Debrief to see what people think just happened.
The Babemba Tribe of Africa Healing Circle
The positives and Negatives...
Megan Lewis, Kathryn Beckmann,
Sarah Edmonson, and Hartley Russell

How it works...
Healing Circle method
“In the Babemba tribe in Africa, when a person acts irresponsibly or unjustly, he/she is placed in the center of the village, alone and unfettered. All work ceases, and every man, woman and child in the village gathers in a large circle around the “accused” individual. Then each person in the tribe speaks to the accused, one at a time, about all the good things the person in the center of the circle has done in his lifetime. Every incident, every experience that can be recalled with any detail and accuracy is recounted. All his/her positive attributes, good deeds, strengths and kindnesses are recited carefully and at length. The tribal ceremony often lasts several days.”
It is direct, the person who commited the wrong doing is approached immediately and is focused on.
Forgiving community enhances positive relationships and ultimately behavior.
It brings people together, and is a healthy supportive way of rehabilitation.
People of the community may think they can get away with everything with this being the basis of behavior modification.
Person could lie about change of behavior, leading to more issues in the future, and breach of community trust.
Example #1: A man has stolen a bag of rice for his family and has been caught. All members of society then join in a circle and place the guilty man in the middle. Individuals then shout out positive words to attribute this man and describe all the good he has done in his life. Words like caring, responsible, dedicated, independent, and generous describe this man and phrases like “Puts others first” and “Good listener”. This can last for several days but eventually the man is accepted back into society.
Example #2 - A child has just punched another kid in the face out of anger. The child is placed in the middle while the rest of the tribe creates a circle around the child. Members then begin to say words and phrases to describe all the good the child has done in his life. Others will say “This boy has always helped with chores in the village” and “Always listens to his elders”. He is intelligent, respectful, hard-working, honest, and kind. Members of the tribe understand that this was a one time thing and the boy is accepted back into society.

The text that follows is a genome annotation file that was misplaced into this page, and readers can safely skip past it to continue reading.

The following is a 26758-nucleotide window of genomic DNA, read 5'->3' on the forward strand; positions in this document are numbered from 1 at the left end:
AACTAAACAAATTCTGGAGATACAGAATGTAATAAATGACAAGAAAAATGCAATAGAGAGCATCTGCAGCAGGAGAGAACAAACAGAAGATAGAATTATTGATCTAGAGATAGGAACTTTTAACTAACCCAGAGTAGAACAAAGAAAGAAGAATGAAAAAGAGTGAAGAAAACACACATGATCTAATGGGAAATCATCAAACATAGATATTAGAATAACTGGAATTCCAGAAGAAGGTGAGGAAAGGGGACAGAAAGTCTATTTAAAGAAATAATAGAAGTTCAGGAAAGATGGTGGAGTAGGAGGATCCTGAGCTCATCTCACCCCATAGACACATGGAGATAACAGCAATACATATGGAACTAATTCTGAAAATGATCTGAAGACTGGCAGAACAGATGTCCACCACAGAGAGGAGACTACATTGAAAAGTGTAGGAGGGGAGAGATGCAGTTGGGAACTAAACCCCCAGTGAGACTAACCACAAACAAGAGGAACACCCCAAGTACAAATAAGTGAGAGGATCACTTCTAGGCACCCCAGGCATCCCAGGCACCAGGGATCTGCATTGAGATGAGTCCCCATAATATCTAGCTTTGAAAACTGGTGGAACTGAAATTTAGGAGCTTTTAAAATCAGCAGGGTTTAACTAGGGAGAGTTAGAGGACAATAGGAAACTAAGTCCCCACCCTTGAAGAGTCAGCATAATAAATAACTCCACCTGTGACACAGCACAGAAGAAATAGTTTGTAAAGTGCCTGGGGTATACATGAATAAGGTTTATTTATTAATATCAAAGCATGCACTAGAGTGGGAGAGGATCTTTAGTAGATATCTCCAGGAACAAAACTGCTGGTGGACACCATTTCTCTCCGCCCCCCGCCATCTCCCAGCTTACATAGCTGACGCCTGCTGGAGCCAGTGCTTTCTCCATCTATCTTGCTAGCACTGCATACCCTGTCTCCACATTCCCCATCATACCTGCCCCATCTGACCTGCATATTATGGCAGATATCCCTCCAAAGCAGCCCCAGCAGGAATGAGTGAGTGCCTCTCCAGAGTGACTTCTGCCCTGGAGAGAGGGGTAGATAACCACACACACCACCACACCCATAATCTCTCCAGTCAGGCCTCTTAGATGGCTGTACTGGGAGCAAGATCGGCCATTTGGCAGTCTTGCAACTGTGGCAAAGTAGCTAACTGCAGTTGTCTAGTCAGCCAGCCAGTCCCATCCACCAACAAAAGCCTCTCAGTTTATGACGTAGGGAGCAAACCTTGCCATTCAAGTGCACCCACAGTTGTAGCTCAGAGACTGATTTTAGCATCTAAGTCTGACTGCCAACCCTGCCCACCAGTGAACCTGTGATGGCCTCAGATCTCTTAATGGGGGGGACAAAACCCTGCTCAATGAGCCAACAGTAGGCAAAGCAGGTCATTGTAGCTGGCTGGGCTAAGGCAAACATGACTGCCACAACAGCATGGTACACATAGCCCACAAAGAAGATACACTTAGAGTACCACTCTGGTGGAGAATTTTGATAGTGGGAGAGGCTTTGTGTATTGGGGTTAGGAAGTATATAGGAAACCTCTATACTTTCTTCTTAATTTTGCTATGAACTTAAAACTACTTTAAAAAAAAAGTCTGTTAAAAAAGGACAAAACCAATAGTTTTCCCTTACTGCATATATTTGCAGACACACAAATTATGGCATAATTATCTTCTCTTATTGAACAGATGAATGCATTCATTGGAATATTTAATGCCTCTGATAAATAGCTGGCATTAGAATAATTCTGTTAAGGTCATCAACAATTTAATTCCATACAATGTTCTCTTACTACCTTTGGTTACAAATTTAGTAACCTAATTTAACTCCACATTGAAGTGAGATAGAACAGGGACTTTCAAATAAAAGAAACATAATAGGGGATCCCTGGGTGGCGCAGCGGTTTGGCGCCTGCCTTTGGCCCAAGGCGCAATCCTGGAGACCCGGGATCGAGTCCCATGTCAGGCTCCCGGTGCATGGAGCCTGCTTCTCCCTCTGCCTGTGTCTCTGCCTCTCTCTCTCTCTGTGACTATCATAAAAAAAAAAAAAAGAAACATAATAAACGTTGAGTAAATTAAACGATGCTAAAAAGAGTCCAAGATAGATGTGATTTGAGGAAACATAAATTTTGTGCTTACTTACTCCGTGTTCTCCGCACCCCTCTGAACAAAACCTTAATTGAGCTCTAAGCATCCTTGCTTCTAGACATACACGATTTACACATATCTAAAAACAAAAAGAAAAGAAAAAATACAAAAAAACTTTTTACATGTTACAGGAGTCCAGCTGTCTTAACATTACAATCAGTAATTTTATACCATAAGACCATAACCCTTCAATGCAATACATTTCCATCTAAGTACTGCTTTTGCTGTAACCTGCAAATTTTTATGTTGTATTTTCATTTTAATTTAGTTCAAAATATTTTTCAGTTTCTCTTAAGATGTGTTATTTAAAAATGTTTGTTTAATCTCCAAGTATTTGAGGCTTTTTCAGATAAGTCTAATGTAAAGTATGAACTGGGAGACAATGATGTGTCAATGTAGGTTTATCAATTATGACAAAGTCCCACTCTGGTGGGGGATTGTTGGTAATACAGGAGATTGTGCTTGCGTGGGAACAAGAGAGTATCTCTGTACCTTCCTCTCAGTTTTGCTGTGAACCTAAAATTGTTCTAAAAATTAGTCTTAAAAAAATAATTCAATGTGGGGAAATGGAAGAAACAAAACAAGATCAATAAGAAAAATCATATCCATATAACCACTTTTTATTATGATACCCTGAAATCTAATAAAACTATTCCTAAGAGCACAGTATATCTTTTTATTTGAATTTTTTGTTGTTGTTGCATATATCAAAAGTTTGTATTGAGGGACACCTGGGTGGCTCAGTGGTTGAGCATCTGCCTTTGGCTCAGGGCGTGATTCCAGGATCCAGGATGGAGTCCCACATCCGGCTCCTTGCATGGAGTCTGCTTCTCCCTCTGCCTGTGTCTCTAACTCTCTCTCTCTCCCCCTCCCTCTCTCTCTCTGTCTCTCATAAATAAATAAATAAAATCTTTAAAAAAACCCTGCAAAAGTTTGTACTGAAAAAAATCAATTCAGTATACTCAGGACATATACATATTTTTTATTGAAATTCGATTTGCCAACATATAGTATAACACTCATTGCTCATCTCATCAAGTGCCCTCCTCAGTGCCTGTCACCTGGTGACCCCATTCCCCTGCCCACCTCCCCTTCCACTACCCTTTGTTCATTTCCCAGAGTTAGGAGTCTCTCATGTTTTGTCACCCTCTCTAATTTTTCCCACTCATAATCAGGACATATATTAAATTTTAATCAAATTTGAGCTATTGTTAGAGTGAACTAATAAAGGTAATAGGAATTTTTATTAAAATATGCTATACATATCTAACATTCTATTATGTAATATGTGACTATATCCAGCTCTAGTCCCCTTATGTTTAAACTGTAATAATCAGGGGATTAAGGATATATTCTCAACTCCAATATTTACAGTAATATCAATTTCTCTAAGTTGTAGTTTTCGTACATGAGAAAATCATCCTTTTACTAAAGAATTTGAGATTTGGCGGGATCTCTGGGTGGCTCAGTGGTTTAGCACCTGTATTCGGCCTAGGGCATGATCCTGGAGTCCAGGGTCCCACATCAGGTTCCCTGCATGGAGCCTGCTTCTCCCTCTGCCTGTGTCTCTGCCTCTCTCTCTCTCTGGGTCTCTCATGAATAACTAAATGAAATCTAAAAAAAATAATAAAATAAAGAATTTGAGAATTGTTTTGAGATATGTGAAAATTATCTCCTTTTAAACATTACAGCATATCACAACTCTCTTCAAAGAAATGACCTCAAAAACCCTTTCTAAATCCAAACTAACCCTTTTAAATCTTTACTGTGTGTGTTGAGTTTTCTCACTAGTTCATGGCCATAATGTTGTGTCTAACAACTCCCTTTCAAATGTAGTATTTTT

Example #3 - A women has not helped out with the daily activities she is responsible for. The women is brought to the middle of the circle for her temporary unjustly actions. Words like talented, admirable, affectionate, motivating, supportive, and considerate are said along with phrases like “Always makes extra food to give to others” and “Always supportive of others decisions”. Individuals then allow the woman back into society.
Comparison to Our Society
here vs. there...
Seeks to restore harmony that involves determining sentences that respond to the needs of the victim, community, and offender
Restorative Justice Program only works if:
an offender admits guilt, accepts responsibility for his/her actions, and agrees to participate in the program
The victim of the crime freely agrees to participate in the program and without feeling pressured to do so
Trained facilitators are available in the community and a restorative program is in place
Main Differences:
People outside the community come in (professionals, mediators, religious communities)
Other sentences over top
Depends on multiple factors (type of crime, consent, remorse)
Different types of programs for different ages and people
Full transcript